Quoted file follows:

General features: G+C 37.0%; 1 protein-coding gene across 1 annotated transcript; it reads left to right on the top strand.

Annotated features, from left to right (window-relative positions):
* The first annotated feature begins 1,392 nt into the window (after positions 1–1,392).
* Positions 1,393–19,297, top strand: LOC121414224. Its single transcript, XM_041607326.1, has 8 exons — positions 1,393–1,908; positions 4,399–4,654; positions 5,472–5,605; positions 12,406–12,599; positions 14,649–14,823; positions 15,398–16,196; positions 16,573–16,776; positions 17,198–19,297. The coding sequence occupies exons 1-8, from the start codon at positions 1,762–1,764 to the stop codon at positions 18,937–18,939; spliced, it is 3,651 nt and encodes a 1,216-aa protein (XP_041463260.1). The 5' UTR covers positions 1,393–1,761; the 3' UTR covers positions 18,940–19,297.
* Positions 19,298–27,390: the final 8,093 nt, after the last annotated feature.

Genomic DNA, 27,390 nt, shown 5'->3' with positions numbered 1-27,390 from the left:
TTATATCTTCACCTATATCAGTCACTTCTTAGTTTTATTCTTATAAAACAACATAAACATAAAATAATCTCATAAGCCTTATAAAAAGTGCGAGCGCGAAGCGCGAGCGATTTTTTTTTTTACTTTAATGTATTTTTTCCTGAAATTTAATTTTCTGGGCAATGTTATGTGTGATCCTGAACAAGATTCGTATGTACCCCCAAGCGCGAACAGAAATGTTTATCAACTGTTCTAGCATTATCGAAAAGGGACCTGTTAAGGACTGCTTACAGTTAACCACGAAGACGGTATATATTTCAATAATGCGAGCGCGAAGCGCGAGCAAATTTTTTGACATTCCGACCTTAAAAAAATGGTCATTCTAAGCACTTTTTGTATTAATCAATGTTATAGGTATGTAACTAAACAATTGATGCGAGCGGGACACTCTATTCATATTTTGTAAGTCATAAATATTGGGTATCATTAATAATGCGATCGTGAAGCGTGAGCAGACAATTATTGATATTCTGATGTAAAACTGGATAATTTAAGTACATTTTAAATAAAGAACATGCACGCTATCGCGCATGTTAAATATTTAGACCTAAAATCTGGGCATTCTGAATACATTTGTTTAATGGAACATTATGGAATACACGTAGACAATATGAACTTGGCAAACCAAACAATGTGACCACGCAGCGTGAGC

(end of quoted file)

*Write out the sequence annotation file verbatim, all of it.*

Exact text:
General features: G+C 37.0%; 1 protein-coding gene across 1 annotated transcript; it reads left to right on the top strand.

Annotated features, from left to right (window-relative positions):
* The first annotated feature begins 1,392 nt into the window (after positions 1–1,392).
* Positions 1,393–19,297, top strand: LOC121414224. Its single transcript, XM_041607326.1, has 8 exons — positions 1,393–1,908; positions 4,399–4,654; positions 5,472–5,605; positions 12,406–12,599; positions 14,649–14,823; positions 15,398–16,196; positions 16,573–16,776; positions 17,198–19,297. The coding sequence occupies exons 1-8, from the start codon at positions 1,762–1,764 to the stop codon at positions 18,937–18,939; spliced, it is 3,651 nt and encodes a 1,216-aa protein (XP_041463260.1). The 5' UTR covers positions 1,393–1,761; the 3' UTR covers positions 18,940–19,297.
* Positions 19,298–27,390: the final 8,093 nt, after the last annotated feature.

Genomic DNA, 27,390 nt, shown 5'->3' with positions numbered 1-27,390 from the left:
TTATATCTTCACCTATATCAGTCACTTCTTAGTTTTATTCTTATAAAACAACATAAACATAAAATAATCTCATAAGCCTTATAAAAAGTGCGAGCGCGAAGCGCGAGCGATTTTTTTTTTTACTTTAATGTATTTTTTCCTGAAATTTAATTTTCTGGGCAATGTTATGTGTGATCCTGAACAAGATTCGTATGTACCCCCAAGCGCGAACAGAAATGTTTATCAACTGTTCTAGCATTATCGAAAAGGGACCTGTTAAGGACTGCTTACAGTTAACCACGAAGACGGTATATATTTCAATAATGCGAGCGCGAAGCGCGAGCAAATTTTTTGACATTCCGACCTTAAAAAAATGGTCATTCTAAGCACTTTTTGTATTAATCAATGTTATAGGTATGTAACTAAACAATTGATGCGAGCGGGACACTCTATTCATATTTTGTAAGTCATAAATATTGGGTATCATTAATAATGCGATCGTGAAGCGTGAGCAGACAATTATTGATATTCTGATGTAAAACTGGATAATTTAAGTACATTTTAAATAAAGAACATGCACGCTATCGCGCATGTTAAATATTTAGACCTAAAATCTGGGCATTCTGAATACATTTGTTTAATGGAACATTATGGAATACACGTAGACAATATGAACTTGGCAAACCAAACAATGTGACCACGCAGCGTGAGC